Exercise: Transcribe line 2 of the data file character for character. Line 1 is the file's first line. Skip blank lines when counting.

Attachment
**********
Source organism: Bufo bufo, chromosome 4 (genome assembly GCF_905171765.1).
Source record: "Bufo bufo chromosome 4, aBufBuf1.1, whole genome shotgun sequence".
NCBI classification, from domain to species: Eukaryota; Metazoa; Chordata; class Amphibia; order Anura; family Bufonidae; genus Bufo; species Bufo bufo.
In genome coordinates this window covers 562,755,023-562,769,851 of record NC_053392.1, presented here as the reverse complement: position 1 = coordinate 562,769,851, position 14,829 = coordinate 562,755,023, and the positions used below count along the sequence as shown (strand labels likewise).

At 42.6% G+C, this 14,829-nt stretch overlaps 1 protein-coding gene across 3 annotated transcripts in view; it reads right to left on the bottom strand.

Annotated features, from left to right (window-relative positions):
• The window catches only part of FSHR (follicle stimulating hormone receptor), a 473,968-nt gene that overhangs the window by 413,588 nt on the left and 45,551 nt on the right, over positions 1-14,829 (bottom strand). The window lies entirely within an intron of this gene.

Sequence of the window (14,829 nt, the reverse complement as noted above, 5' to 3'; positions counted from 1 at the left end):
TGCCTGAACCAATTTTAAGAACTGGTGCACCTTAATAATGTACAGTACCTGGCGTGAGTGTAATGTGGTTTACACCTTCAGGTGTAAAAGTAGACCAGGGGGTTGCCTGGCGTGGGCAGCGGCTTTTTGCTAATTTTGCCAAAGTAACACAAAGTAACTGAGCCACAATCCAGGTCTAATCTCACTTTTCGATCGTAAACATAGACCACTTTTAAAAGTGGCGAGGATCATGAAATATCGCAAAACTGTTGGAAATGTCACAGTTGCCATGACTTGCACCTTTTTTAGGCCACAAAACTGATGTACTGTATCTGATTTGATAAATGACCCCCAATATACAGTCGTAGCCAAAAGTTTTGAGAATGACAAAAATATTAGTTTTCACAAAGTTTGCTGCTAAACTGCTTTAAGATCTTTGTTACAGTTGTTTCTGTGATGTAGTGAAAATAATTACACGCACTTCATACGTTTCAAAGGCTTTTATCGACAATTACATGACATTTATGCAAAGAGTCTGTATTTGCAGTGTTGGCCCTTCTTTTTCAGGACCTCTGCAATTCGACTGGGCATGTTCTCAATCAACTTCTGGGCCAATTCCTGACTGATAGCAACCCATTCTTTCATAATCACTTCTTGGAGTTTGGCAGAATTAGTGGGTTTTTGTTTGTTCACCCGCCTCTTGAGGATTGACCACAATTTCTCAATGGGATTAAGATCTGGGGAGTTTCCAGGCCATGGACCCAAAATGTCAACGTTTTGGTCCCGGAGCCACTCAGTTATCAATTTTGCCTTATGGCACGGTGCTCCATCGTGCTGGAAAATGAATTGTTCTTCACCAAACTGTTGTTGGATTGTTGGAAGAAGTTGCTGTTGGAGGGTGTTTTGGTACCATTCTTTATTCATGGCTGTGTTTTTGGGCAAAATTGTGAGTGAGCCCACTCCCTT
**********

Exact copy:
Source record: "Bufo bufo chromosome 4, aBufBuf1.1, whole genome shotgun sequence".